Overview

My research focuses on primary immune deficiency and dysregulatory syndromes (PIDs). These are conditions caused by genetic changes that affect how the immune system develops or functions. Those affected by PIDs may suffer from recurrent infections, as well as excessive inflammation caused by difficulties in controlling immune responses, such severe allergic disease or autoimmunity. The wide ranging clinical manifestations makes it challenging to recognize PIDs, leading to delays in diagnosis and treatment. The goal of my research program is to improve health outcomes for patients suffering from PIDs using a translational approach that integrates clinical and laboratory-based research methods. We aim to improve our understanding of these conditions and to identify approaches (such as screening tools) that can lead to earlier diagnosis and treatment of those suffering from PIDs.

Publications

Extended analysis of parent and child confidence in recognizing anaphylaxis and using the epinephrine autoinjector during oral food challenges.
The journal of allergy and clinical immunology. In practice
Soller L and Teoh T and Baerg I and Wong T and Hildebrand KJ and Cook VE and Biggs CM and Lee N and Yaworski L and Cameron SB and Chan ES
DOI: 10.1016/j.jaip.2018.09.025
PubMed: 30292923
10/2018

The importance of functional validation after next-generation sequencing: evaluation of a novel CARD11 variant.
Pediatric allergy and immunology : official publication of the European Society of Pediatric Allergy and Immunology
Lu HY and Sharma M and Biggs CM and Huang YH and Shopsowitz KE and Frosk P and Priatel JJ and Rubin TS and Turvey SE
DOI: 10.1111/pai.12930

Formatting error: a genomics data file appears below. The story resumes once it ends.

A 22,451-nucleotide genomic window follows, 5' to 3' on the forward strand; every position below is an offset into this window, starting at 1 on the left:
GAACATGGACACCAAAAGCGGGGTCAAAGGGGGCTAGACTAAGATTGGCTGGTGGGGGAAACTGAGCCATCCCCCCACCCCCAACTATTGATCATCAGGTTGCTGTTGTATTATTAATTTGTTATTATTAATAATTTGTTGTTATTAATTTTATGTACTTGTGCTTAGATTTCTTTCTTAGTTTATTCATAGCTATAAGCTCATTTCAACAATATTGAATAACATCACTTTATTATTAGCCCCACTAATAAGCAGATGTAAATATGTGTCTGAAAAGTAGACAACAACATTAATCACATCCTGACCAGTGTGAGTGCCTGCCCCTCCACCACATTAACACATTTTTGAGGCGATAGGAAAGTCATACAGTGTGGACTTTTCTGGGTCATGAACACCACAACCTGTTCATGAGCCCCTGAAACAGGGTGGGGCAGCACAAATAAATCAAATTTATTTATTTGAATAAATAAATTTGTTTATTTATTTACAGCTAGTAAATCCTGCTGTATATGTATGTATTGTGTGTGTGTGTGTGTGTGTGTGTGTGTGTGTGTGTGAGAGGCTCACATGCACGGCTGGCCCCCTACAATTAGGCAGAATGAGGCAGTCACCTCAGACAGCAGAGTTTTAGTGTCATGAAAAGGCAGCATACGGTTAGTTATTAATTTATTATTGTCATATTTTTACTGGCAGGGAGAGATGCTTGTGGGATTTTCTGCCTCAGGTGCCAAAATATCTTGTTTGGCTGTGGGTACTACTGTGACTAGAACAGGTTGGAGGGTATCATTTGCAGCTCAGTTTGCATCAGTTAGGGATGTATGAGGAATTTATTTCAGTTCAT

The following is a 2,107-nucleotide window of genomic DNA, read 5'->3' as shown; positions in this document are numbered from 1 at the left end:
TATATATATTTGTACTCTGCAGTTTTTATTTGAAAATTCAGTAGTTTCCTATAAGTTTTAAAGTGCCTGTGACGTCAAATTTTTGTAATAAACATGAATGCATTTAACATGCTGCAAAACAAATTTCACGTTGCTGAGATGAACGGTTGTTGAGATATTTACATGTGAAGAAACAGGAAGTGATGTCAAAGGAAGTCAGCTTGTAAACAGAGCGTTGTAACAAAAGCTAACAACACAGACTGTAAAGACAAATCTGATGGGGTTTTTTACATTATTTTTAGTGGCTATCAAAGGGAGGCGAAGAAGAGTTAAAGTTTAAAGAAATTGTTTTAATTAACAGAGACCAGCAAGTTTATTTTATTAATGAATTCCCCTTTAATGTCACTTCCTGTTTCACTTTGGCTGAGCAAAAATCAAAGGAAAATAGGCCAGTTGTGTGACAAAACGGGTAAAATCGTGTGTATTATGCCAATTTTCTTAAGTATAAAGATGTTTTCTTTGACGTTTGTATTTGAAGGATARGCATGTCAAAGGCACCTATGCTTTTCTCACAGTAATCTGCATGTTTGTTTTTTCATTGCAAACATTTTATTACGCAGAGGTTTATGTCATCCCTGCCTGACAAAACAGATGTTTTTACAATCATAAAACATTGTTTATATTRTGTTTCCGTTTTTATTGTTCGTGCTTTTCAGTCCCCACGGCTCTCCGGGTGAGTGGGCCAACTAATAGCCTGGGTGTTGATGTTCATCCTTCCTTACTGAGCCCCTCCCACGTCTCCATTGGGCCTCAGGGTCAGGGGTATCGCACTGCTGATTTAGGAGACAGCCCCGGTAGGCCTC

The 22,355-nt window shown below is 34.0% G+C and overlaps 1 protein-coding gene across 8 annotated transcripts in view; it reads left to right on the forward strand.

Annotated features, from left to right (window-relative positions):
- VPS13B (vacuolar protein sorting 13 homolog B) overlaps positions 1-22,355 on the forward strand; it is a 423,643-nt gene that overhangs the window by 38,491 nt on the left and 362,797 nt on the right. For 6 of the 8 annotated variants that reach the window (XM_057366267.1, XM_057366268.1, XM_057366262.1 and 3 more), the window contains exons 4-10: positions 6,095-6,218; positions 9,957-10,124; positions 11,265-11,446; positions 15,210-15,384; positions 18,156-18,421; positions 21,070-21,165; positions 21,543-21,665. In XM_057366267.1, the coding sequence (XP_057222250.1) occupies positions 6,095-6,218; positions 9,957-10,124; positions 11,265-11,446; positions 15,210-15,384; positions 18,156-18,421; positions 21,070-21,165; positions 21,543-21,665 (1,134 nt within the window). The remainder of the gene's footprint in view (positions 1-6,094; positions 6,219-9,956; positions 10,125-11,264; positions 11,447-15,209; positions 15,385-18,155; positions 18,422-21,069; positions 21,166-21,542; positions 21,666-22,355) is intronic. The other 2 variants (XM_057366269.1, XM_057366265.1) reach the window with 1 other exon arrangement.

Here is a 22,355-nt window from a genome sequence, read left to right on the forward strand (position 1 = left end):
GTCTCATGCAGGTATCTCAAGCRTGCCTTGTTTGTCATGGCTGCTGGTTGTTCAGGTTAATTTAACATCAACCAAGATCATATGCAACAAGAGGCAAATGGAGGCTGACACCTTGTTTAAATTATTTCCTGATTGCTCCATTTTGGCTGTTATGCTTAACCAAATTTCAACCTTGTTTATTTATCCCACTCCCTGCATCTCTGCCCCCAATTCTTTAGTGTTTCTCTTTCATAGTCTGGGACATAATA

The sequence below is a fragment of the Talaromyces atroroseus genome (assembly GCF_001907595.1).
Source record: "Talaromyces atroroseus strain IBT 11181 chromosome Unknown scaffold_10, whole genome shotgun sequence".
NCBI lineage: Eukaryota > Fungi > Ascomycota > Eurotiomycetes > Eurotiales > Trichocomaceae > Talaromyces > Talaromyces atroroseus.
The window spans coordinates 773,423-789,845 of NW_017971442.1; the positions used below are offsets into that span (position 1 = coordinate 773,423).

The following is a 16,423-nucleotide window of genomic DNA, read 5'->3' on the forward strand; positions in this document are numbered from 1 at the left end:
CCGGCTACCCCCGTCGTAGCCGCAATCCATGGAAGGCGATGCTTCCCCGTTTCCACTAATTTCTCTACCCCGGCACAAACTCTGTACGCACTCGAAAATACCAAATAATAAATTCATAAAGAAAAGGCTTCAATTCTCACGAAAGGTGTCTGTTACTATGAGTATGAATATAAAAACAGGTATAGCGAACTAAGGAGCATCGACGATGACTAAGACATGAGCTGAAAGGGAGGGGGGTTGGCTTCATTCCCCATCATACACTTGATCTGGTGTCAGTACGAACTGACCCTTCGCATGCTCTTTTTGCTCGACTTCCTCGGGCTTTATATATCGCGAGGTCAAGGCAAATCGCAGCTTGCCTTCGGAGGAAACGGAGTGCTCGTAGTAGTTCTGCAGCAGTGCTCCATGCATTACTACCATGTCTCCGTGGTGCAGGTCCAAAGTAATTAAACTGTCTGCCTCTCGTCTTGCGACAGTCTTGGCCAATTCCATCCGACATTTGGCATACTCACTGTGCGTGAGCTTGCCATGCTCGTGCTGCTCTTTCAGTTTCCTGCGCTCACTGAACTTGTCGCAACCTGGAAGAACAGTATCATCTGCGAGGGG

PubMed: 29808493
06/2018

De novo ATP1A3 and compound heterozygous NLRP3 mutations in a child with autism spectrum disorder, episodic fatigue and somnolence, and muckle-wells syndrome.
Molecular genetics and metabolism reports
Torres A and Brownstein CA and Tembulkar SK and Graber K and Genetti C and Kleiman RJ and Sweadner KJ and Mavros C and Liu KX and Smedemark-Margulies N and Maski K and Yang E and Gonzalez-Heydrich J
DOI: 10.1016/j.ymgmr.2018.06.001
PubMed: 29922587
06/2018

Newborn screening for severe combined immunodeficiency: a primer for clinicians.
CMAJ : Canadian Medical Association journal = journal de l'Association medicale canadienne
Biggs CM and Haddad E and Issekutz TB and Roifman CM and Turvey SE
DOI: 10.1503/cmaj.170561
PubMed: 29255099
12/2017

Monogenic immune disorders and severe atopic disease.
Nature genetics
Biggs CM and Lu HY and Turvey SE
DOI: 10.1038/ng.3925
PubMed: 28747751
07/2017

Diverse Autoantibody Reactivity in Cartilage-Hair Hypoplasia.
Journal of clinical immunology
Biggs CM and Kostjukovits S and Dobbs K and Laakso S and Klemetti P and Valta H and Taskinen M and Mäkitie O and Notarangelo LD
DOI: 10.1007/s10875-017-0408-4
PubMed: 28631025
06/2017

DOCK8 deficiency: Insights into pathophysiology, clinical features and management.
Clinical immunology (Orlando, Fla.)
Biggs CM and Keles S and Chatila TA
DOI: 10.1016/j.clim.2017.06.003
PubMed: 28625885
06/2017

First Case of X-Linked Moesin Deficiency Identified After Newborn Screening for SCID.
Journal of clinical immunology
Delmonte OM and Biggs CM and Hayward A and Comeau AM and Kuehn HS and Rosenzweig SD and Notarangelo LD
DOI: 10.1007/s10875-017-0391-9
PubMed: 28378256
04/2017

Pre-diagnostic genotyping identifies T1D subjects with impaired Treg IL-2 signaling and an elevated proportion of FOXP3+IL-17+ cells.
Genes and immunity
Marwaha AK and Panagiotopoulos C and Biggs CM and Staiger S and Del Bel KL and Hirschfeld AF and Priatel JJ and Turvey SE and Tan R
DOI: 10.1038/gene.2016.44
PubMed: 28053319
01/2017

Hematopoietic stem cell transplantation outcomes for 11 patients with dedicator of cytokinesis 8 deficiency.
The Journal of allergy and clinical immunology
Al-Herz W and Chu JI and van der Spek J and Raghupathy R and Massaad MJ and Keles S and Biggs CM and Cockerton L and Chou J and Dbaibo G and Elisofon SA and Hanna-Wakim R and Kim HB and Pai SY
DOI: 10.1016/j.jaci.2016.02.022
PubMed: 27130861
04/2016

Studying patients with autoinflammatory diseases: the past, present, and a perspective for the future.
Pediatric rheumatology online journal
Hausmann J and Biggs C and Goldsmith D and Dedeoglu F
DOI: 10.1186/1546-0096-13-s1-p187
09/2015

Looking back at the diagnosis of PFAPA: a retrospecitve analysis of a prospective cohort study.
Pediatric rheumatology online journal
Hausmann J and Biggs C and Dedeoglu F
DOI: 10.1186/1546-0096-13-s1-p49
09/2015